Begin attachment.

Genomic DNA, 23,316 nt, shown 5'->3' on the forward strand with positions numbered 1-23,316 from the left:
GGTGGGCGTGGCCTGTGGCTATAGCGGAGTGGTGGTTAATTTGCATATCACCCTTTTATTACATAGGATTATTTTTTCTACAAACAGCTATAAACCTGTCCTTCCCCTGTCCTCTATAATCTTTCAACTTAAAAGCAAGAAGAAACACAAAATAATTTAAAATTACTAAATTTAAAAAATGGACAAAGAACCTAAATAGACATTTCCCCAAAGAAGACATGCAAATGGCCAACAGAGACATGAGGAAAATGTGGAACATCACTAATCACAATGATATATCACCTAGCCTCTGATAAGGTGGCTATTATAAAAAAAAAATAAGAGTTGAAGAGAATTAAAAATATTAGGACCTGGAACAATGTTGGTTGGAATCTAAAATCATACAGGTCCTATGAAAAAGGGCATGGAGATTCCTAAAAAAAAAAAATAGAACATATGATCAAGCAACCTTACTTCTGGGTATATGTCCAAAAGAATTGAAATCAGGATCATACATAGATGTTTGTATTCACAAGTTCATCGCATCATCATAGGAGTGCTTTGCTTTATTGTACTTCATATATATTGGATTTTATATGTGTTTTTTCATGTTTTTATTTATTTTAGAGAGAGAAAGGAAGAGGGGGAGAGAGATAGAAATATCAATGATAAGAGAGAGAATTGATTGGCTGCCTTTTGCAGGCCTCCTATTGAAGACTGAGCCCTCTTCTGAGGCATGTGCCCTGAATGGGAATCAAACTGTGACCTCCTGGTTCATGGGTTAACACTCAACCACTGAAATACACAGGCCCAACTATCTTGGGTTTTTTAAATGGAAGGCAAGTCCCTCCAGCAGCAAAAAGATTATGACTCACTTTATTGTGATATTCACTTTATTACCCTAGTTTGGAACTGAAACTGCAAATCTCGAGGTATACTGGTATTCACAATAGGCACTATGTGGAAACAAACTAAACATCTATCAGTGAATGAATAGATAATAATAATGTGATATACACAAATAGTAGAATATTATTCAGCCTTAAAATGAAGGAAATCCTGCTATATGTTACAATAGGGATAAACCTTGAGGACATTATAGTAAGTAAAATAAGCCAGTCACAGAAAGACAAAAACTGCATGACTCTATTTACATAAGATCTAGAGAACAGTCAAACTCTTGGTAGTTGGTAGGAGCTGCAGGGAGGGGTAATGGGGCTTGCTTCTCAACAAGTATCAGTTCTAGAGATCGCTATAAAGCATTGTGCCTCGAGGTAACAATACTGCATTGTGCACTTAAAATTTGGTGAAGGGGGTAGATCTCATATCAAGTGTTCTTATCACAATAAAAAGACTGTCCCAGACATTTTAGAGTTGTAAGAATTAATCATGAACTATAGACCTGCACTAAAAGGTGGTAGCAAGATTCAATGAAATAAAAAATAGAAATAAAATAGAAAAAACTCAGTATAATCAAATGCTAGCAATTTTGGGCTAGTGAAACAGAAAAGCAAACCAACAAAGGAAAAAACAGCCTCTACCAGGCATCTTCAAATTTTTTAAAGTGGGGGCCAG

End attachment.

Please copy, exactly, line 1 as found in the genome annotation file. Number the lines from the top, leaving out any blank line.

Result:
Genomic DNA, 23,316 nt, shown 5'->3' on the forward strand with positions numbered 1-23,316 from the left: